US President Donald Trump urged Americans to be “united” and avoid violence in his first comments after being impeachment Wednesday — while avoiding any mention of impeachment at all.

In the videotaped speech, Trump said he was “calling on all Americans to overcome the passions of the moment and join together as one American people. Let us choose to move forward united for the good of our families.”

Repudiating his supporters who assaulted Congress a week ago, triggering his second impeachment in the House of Representatives, Trump said “there is never a justification for violence. No excuses, no exceptions: America is a nation of laws.”

“Those who engaged in the attacks last week will be brought to justice,” he said.

Donald Trump became the first US president in history to be impeached twice when the House of Representatives voted Wednesday to charge him with inciting last week’s mob attack on Congress.

“Today, in a bipartisan way, the House demonstrated that no one is above the law, not even the president of the United States,” Democratic Speaker Nancy Pelosi said afterward.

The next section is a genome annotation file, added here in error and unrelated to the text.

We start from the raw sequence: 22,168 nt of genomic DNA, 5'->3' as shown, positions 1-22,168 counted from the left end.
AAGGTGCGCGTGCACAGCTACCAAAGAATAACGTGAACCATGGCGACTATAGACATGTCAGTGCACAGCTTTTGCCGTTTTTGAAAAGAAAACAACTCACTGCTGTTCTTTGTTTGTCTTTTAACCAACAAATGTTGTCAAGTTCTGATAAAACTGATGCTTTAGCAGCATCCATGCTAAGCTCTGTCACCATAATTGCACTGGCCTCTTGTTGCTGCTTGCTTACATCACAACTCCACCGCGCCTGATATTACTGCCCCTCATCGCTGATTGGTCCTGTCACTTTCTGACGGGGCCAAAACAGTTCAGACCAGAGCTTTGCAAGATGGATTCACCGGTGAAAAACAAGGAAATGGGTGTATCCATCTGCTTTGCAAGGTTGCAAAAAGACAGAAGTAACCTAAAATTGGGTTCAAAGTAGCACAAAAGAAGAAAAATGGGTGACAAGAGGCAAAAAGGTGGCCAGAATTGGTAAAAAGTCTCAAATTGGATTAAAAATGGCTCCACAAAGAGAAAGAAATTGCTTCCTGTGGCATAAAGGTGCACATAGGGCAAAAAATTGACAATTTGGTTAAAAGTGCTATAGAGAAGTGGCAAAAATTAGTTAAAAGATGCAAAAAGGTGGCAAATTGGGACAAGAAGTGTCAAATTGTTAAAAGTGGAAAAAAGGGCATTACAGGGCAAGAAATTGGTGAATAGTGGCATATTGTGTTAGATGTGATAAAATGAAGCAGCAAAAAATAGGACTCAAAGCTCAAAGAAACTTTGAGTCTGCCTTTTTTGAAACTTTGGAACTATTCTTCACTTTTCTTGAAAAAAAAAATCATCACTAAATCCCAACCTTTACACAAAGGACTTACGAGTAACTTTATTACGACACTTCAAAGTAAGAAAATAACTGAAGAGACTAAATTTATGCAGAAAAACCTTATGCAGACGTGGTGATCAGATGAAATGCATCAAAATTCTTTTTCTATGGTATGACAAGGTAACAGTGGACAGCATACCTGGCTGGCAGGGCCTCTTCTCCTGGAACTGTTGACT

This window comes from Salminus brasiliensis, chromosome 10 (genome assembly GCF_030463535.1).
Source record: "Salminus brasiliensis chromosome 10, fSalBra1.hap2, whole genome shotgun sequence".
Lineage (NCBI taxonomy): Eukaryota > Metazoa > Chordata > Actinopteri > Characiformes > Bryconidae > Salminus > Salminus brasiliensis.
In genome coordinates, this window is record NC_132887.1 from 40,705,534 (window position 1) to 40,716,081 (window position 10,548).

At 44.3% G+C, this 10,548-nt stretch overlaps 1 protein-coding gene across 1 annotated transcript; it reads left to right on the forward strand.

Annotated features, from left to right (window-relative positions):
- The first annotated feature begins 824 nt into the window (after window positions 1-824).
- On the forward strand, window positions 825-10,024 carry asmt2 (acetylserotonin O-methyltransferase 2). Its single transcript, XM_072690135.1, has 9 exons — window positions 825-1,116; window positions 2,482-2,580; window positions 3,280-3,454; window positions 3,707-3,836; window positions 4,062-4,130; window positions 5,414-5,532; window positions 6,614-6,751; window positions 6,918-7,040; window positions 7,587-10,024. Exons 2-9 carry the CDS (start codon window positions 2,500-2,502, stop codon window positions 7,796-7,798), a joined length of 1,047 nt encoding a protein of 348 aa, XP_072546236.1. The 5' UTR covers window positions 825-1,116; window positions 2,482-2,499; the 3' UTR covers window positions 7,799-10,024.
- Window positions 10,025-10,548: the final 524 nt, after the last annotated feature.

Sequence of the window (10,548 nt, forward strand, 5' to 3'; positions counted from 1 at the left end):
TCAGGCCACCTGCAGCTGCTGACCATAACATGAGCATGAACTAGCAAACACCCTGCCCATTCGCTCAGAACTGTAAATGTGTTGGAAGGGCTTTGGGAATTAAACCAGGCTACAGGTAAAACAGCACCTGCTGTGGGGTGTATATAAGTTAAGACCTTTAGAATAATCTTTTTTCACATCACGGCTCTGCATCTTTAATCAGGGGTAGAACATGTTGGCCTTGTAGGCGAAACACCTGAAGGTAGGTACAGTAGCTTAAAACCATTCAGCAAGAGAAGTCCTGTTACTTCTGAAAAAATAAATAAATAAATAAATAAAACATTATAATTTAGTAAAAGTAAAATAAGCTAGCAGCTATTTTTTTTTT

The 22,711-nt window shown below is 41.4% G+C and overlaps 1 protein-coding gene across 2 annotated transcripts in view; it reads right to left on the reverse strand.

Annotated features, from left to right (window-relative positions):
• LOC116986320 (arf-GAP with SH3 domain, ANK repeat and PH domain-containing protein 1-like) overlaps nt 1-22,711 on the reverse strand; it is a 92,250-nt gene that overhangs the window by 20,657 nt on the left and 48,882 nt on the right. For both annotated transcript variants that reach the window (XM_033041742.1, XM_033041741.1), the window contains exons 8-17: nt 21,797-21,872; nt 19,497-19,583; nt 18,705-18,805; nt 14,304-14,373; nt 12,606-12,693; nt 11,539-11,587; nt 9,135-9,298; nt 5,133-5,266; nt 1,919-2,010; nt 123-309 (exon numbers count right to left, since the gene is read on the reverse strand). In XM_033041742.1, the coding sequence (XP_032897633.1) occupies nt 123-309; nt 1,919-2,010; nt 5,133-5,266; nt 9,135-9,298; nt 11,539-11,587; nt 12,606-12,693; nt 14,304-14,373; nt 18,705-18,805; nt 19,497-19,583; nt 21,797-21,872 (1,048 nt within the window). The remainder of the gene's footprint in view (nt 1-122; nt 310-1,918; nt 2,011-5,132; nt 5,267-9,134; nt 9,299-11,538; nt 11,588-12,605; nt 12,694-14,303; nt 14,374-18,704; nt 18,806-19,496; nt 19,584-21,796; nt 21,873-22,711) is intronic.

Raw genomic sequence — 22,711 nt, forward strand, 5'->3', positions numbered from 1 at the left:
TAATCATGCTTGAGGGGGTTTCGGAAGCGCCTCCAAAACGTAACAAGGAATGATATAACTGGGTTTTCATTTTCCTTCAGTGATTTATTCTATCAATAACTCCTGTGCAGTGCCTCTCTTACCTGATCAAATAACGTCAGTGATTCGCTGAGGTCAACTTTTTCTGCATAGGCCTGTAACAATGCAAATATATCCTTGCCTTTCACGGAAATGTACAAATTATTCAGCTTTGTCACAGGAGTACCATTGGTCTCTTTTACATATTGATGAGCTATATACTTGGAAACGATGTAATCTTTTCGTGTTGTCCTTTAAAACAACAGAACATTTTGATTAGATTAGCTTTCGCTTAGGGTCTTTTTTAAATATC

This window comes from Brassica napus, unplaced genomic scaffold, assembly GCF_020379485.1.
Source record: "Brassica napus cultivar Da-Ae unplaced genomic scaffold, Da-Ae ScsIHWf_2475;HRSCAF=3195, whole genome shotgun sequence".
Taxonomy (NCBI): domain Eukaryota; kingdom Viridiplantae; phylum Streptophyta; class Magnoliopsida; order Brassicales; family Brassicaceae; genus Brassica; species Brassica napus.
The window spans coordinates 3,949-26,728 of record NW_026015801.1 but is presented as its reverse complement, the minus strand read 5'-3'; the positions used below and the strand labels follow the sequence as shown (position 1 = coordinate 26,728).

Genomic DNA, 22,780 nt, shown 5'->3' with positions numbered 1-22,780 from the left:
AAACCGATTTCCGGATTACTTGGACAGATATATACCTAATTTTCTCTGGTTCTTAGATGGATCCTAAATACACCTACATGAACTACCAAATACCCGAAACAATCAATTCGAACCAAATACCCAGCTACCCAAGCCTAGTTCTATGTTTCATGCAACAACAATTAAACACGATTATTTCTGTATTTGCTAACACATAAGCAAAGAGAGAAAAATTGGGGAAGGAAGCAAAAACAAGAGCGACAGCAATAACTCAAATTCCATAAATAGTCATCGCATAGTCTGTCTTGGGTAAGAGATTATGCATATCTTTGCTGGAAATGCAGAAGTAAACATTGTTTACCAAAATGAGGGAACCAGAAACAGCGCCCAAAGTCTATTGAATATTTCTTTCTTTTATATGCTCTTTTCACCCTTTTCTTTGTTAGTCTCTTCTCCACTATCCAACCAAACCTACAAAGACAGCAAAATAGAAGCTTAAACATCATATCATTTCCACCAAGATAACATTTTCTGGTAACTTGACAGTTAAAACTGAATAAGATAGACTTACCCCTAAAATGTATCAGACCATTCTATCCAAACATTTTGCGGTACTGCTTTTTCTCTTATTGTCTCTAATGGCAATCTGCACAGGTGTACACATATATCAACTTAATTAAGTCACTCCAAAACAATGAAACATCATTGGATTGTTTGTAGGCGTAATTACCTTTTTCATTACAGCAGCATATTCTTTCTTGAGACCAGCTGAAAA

The Senate will not hold a trial before January 20, when Democrat Joe Biden assumes the presidency, meaning the real estate tycoon will escape the ignominy of being forced to leave early.

He is set, however, to face a Senate trial later and if convicted he might then be barred in a follow-up vote from seeking the presidency again in 2024.

“Donald Trump has deservedly become the first president in American history to bear the stain of impeachment twice over,” said Democratic Senator Chuck Schumer, who in a week’s time will become Senate leader.

“The Senate is required to act and will proceed with his trial.”

In the House of Representatives, the only question was how many Republicans would join the lockstep Democratic majority in the 232-197 vote. At final count, 10 Republicans broke ranks, including the party’s number three in the House, Representative Liz Cheney.

“I am in total peace today that my vote was the right thing and I actually think history will judge it that way,” said Adam Kinzinger, a vocal Trump critic and one of the Republicans who crossed the aisle.